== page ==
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On Your Lap: Playing With Corsair’s Lapdog

As is the case with any living room-based PC, you’ll need something to control it from the couch. Usually, that means either a small remote or a game controller. In the case of Corsair’s Bulldog system, the answer comes in what Corsair calls the Lapdog, a chassis which sits on your lap and holds your keyboard and mouse. During our meeting with the company at CES, we were able to try it out.

The first thing I noticed about the Lapdog was the change in width. The initial reveal at Computex showed the chassis with a tenkeyless keyboard, specifically the K65 RGB. However, the new model featured the K70 RGB, which includes a numpad. It seemed that Corsair played it safe and added extra space for those who might need the extra keys. Above the keyboard area was a small compartment where the wires for the K70 were stowed. The area for the mouse stayed the same, but the actual surface wasn’t similar to traditional mousepads. It felt closer to a texturized surface on top of the aluminum chassis, but the mouse (a Scimitar RGB) was able to perform well on it. Corsair actually talked about the idea of being able to switch the default surface with other materials such as cloth or rubber.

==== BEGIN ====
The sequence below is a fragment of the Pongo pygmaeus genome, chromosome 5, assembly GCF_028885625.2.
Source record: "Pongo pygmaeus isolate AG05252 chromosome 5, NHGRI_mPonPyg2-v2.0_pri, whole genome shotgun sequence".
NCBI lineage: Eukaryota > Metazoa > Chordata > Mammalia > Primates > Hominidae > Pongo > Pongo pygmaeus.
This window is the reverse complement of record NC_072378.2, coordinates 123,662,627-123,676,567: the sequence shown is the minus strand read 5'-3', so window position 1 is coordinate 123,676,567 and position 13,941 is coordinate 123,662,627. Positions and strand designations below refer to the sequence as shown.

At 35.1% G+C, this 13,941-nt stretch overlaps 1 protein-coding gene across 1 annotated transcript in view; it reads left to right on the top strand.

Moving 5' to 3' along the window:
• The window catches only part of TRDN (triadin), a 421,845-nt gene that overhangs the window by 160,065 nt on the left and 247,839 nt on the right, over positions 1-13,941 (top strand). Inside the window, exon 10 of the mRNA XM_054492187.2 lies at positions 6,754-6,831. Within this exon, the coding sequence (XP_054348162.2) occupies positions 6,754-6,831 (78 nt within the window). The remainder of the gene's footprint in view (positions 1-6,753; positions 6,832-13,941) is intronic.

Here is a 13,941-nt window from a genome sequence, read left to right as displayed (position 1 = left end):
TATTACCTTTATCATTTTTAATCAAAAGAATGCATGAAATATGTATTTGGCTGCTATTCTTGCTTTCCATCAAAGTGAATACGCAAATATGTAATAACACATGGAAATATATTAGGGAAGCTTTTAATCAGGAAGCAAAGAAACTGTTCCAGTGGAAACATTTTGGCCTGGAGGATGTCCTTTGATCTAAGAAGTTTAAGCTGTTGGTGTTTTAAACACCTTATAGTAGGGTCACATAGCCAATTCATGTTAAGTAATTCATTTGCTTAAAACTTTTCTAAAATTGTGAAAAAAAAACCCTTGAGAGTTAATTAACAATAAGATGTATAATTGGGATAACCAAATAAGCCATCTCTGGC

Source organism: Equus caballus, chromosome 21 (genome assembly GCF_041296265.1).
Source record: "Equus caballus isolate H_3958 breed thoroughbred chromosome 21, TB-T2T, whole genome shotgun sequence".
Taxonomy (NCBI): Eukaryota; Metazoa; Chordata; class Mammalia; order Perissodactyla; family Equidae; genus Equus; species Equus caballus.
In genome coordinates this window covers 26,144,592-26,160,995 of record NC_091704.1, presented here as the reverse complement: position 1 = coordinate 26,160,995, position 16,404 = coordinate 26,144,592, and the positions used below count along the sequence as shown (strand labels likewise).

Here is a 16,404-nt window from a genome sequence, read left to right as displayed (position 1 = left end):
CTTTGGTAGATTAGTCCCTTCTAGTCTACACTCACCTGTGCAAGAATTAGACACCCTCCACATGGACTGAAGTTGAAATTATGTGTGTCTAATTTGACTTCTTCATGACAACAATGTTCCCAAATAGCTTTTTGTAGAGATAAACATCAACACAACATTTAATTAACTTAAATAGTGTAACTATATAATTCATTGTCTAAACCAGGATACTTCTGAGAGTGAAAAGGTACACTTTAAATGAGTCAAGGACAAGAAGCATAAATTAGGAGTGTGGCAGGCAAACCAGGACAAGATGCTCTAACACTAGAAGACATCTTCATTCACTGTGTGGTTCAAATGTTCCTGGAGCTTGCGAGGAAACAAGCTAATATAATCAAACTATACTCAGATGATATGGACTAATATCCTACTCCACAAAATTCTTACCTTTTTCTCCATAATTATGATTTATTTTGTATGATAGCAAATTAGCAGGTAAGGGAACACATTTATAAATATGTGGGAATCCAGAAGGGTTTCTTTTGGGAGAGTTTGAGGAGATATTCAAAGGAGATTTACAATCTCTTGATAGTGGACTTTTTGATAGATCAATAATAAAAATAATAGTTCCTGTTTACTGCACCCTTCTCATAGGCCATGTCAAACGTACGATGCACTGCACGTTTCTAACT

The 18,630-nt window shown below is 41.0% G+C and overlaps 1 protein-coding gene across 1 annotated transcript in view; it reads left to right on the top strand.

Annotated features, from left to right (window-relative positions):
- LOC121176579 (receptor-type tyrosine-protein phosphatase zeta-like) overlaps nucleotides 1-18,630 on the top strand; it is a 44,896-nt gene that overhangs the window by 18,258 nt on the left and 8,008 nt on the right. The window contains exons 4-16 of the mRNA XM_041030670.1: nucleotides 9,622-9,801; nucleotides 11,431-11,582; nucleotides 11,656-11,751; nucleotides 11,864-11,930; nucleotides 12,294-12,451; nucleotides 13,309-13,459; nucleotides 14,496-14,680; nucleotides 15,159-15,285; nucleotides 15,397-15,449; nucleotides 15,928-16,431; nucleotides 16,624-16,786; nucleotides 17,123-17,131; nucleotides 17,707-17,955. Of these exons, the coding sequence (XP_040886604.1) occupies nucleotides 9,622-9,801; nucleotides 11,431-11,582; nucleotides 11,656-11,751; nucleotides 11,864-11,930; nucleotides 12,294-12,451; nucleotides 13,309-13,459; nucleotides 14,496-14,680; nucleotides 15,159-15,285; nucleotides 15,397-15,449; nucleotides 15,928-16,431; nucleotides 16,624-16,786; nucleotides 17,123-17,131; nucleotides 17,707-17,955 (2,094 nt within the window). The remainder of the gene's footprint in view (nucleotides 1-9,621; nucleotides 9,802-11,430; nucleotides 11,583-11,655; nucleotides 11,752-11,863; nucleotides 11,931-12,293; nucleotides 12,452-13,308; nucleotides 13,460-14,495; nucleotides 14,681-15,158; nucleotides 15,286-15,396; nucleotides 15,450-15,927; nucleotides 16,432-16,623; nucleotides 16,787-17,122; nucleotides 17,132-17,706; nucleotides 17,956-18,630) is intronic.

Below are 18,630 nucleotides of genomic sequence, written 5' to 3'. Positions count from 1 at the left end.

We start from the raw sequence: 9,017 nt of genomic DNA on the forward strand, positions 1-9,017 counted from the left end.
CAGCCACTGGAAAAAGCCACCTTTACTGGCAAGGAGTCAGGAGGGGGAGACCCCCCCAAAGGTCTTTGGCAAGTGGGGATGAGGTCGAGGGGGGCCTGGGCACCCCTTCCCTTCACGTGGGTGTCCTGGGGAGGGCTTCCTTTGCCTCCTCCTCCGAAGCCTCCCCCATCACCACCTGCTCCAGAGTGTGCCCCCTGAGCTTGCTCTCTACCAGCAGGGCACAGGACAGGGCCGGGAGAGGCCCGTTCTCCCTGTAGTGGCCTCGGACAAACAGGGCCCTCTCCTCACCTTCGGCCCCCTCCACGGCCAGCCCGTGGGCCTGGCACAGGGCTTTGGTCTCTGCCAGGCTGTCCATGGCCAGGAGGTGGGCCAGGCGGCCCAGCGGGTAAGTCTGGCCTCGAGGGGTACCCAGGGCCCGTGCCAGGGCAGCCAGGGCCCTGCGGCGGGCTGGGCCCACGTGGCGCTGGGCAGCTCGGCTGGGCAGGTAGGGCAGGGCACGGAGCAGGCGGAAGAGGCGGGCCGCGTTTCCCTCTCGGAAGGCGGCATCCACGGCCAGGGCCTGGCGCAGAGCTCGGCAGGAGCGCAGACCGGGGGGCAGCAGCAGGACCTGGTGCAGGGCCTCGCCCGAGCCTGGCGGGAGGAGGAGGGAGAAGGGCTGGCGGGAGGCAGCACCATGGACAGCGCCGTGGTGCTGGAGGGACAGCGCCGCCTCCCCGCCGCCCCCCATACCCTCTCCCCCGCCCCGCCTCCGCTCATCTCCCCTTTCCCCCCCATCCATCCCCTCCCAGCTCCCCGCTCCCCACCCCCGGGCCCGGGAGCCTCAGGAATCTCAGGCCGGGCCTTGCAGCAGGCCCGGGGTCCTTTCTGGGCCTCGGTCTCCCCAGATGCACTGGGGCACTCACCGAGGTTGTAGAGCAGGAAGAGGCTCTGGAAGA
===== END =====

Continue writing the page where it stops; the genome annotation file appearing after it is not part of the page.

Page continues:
The bottom of the Lapdog had memory foam, which makes it comfortable on your lap. You can also remove the foam, if you prefer, so that the Lapdog lies flat on your lap.

I played a few rounds of Survival on Star Wars Battlefront with the Lapdog while sitting on Corsair’s couch, and for the most part, it didn’t feel any different compared to playing on a traditional desktop surface. My biggest concern was running out of space for my mouse, and so I kept my right pinky finger somewhat outstretched so I could feel the edge of the pad. As I continued to play, I eventually realized that the mouse wouldn’t fall off because the mousepad has more than enough space for it to move around.

The overall weight wasn’t an issue, and even with the keyboard and mouse in place, the Lapdog doesn’t exert too much force on your legs, so you can play for longer periods without feeling the need to constantly move the Lapdog around.

With the Bulldog billed as a living room gaming PC, it makes sense that Corsair built the Lapdog. Some PC gamers prefer the keyboard and mouse over a gaming controller, and the Lapdog provides the same desktop experience on your lap. Its wide base means that there’s more than enough space to keep it sturdy on your lap so that it doesn’t tilt at all.

Corsair set the price at $89 for the chassis alone. A full package was initially set at $199, but with the tenkeyless design replaced with a full keyboard, that price could change before it comes out.

Follow Rexly Peñaflorida II @Heirdeux. Follow us @tomshardware, on Facebook and on Google+.